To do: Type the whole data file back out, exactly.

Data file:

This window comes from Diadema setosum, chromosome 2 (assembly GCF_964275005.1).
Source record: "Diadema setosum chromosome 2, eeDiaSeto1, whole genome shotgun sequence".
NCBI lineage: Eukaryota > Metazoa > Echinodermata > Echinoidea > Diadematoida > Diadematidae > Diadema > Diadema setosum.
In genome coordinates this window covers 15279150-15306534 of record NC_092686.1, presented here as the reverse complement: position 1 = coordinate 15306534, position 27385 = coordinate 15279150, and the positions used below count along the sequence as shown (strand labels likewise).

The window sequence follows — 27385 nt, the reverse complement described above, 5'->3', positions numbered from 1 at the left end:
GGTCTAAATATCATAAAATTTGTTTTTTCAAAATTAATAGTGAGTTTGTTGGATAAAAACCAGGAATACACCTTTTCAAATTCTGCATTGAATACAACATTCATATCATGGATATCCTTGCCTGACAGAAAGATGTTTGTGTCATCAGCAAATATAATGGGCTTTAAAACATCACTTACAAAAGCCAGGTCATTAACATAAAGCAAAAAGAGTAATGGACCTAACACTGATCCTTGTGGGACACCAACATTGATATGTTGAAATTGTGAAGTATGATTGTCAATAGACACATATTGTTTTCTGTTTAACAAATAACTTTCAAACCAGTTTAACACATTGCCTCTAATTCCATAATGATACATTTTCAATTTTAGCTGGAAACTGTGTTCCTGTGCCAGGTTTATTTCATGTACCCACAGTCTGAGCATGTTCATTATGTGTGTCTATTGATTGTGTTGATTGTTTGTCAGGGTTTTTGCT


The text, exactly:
This window comes from Diadema setosum, chromosome 2 (assembly GCF_964275005.1).
Source record: "Diadema setosum chromosome 2, eeDiaSeto1, whole genome shotgun sequence".
NCBI lineage: Eukaryota > Metazoa > Echinodermata > Echinoidea > Diadematoida > Diadematidae > Diadema > Diadema setosum.
In genome coordinates this window covers 15279150-15306534 of record NC_092686.1, presented here as the reverse complement: position 1 = coordinate 15306534, position 27385 = coordinate 15279150, and the positions used below count along the sequence as shown (strand labels likewise).

The window sequence follows — 27385 nt, the reverse complement described above, 5'->3', positions numbered from 1 at the left end:
GGTCTAAATATCATAAAATTTGTTTTTTCAAAATTAATAGTGAGTTTGTTGGATAAAAACCAGGAATACACCTTTTCAAATTCTGCATTGAATACAACATTCATATCATGGATATCCTTGCCTGACAGAAAGATGTTTGTGTCATCAGCAAATATAATGGGCTTTAAAACATCACTTACAAAAGCCAGGTCATTAACATAAAGCAAAAAGAGTAATGGACCTAACACTGATCCTTGTGGGACACCAACATTGATATGTTGAAATTGTGAAGTATGATTGTCAATAGACACATATTGTTTTCTGTTTAACAAATAACTTTCAAACCAGTTTAACACATTGCCTCTAATTCCATAATGATACATTTTCAATTTTAGCTGGAAACTGTGTTCCTGTGCCAGGTTTATTTCATGTACCCACAGTCTGAGCATGTTCATTATGTGTGTCTATTGATTGTGTTGATTGTTTGTCAGGGTTTTTGCT